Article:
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Home & garden.

Updated: 13 Jun 2022

How to get the best from your fire pit

Get the most from your fire pit using our top tips on safety, lighting and cleaning
Jade Harding
Lighing fire pit2

You’ve chosen the best outdoor fire pit, set it up in the perfect location, and now it’s time to get in your garden and relax. But alongside enjoying the new heater, you’ll need to ensure you can light and clean it quickly – and stay safe while doing so.

Our expert guide to using your fire pit covers everything you need to know, including how to get it burning, the useful fire-pit gadgets to look out for, how to maintain your fire pit, plus top fire safety tips from the Royal Berkshire Fire and Rescue Service.

If you've still not decided what type of fire pit would suit your garden, head over to our guide on choosing the best fire pit.

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How to light a fire pit

  1. Put a few bunches of scrunched-up newspaper on the bottom of the pit
  2. Add some kindling on top of the newspaper in a pyramid shape to aid ventilation
  3. Using a long safety match or a long lighter, light the newspaper and kindling
  4. Once the fire has caught, add one or two logs to increase the fire
  5. As the fire starts to decrease, add one or two logs to keep it burning

If you’re lighting a chiminea, make sure you have a layer of sand or lava rocks on the bottom before you light the fire.

If you have a gas fire pit, all you need to do is switch it on. If the gas has run out, always read the instruction manual to find out how to replace the canister.

Lighting a fire pit

What wood should I burn in a fire pit?

Burning the correct wood in your fire pit can help it not only light quicker, but also burn at a steadier rate so it needs topping up less frequently.

You may  want to consider certain types of wood that are less likely to spit sparks or smoke too much when lit. 

Hardwoods, such as oak, hawthorn and ash, are the best types of wood for a steady, long-lasting burn. They're dense woods, and will produce less smoke and residue when lit.

A good mixture of wood can also help get your fire started. Fast-burning woods such as birch and hazel are excellent choices for lighting your fire and can usually be bought in kindling or bark form. Hazel is also unlikely to spit sparks.

If you want your fire to produce a nice aroma while it burns, you may also want to consider apple or cherry wood, though make sure these are seasoned and very dry. Pine will create a pleasant smell, though it will spit a lot and can leave behind sooty residue, so use it with care.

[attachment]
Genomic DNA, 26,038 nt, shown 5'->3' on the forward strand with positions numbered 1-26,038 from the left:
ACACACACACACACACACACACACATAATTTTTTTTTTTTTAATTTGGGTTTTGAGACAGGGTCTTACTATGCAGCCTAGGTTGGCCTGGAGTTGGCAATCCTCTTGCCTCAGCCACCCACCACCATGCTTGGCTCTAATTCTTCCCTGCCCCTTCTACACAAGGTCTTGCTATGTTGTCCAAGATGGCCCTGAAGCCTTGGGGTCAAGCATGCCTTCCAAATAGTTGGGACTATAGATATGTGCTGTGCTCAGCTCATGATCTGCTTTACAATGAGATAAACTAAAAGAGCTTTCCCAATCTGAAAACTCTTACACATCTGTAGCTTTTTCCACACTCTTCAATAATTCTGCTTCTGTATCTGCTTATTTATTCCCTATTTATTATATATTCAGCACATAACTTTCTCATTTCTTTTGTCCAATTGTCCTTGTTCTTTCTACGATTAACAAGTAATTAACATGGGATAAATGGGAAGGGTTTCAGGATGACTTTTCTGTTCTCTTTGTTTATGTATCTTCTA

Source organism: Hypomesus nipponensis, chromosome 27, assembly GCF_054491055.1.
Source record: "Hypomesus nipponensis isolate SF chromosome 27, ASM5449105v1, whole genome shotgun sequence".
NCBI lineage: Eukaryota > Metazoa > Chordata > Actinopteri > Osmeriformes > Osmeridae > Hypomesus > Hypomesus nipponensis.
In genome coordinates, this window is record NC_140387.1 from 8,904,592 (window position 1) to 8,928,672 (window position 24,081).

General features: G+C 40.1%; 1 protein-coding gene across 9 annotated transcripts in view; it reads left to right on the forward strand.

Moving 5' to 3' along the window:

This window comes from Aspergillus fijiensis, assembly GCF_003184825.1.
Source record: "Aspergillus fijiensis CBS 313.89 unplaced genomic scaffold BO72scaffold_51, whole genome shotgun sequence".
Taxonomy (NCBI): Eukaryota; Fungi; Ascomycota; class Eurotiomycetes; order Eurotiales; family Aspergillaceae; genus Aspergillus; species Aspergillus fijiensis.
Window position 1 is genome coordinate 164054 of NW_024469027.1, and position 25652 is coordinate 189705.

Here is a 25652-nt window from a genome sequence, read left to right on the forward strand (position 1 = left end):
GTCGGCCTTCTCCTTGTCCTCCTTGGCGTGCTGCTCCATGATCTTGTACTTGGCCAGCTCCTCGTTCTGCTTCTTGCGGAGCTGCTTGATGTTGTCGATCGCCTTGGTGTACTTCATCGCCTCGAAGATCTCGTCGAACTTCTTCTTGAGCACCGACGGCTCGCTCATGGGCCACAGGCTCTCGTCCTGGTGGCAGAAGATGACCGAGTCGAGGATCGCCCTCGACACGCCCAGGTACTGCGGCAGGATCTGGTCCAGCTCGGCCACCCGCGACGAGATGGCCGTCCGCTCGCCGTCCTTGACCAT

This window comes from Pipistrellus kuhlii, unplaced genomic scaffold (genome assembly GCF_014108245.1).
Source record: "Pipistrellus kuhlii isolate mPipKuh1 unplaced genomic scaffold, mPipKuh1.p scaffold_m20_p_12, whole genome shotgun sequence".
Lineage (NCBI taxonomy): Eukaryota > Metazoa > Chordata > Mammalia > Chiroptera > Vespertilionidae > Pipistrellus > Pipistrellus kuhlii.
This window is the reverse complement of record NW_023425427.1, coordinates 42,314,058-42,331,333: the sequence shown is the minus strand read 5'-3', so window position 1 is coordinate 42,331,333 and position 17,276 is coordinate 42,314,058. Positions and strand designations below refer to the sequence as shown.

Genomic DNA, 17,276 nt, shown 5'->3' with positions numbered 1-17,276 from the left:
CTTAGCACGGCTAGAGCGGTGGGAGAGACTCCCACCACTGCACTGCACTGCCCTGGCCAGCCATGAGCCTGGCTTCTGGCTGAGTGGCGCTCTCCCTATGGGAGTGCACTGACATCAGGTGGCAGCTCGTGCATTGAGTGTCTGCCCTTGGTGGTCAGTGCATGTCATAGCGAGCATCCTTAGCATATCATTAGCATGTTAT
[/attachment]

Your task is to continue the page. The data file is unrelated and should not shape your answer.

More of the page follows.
Avoid damp wood. It's likely to smoke heavily, and burning wet logs will produce far more PM than dry logs, making it much worse for the environment. In fact, since 1 May 2021, wood with higher than 20% moisture content in bundles of up to 2 cubic metres should not be sold in England, but can still be sold in the rest of the UK.

If you want to keep warm but without the smoke, see our patio heater buying guide

How can I make my fire pit more efficient?

Using an outdoor fire pit

There are several steps you can take to make your fire pit more efficient and long-lasting:

  • Using seasoned or kiln-dried wood - a process of drying out wood until it contains as little moisture as possible. Seasoned wood produces less smoke and burns more efficiently, and you can buy it pre-made or make it yourself from most home and garden stores.
  • Use sand or lava rocks to protect from extreme heat damage - over time, the bottom of your suspended fire pit may suffer from heat damage, so placing a layer of sand or lava rocks can create a barrier and make it last longer. 
  • Keep it clean and dry - this will avoid you burning old fire pit debris, help protect from rusting and corrosion, and keep whatever wood is burning dry. 
  • Light it from the middle - heat rises, so you won't have too much luck lighting your fire from the top. A match or firelighter in the bottom-middle of your fire pit should disperse the flames and heat evenly.
  • Don't use flammable liquids to light it - as well as being a massive safety risk, using lighter fluid or other flammable liquids to light a fire pit can damage the pit itself and the surrounding area.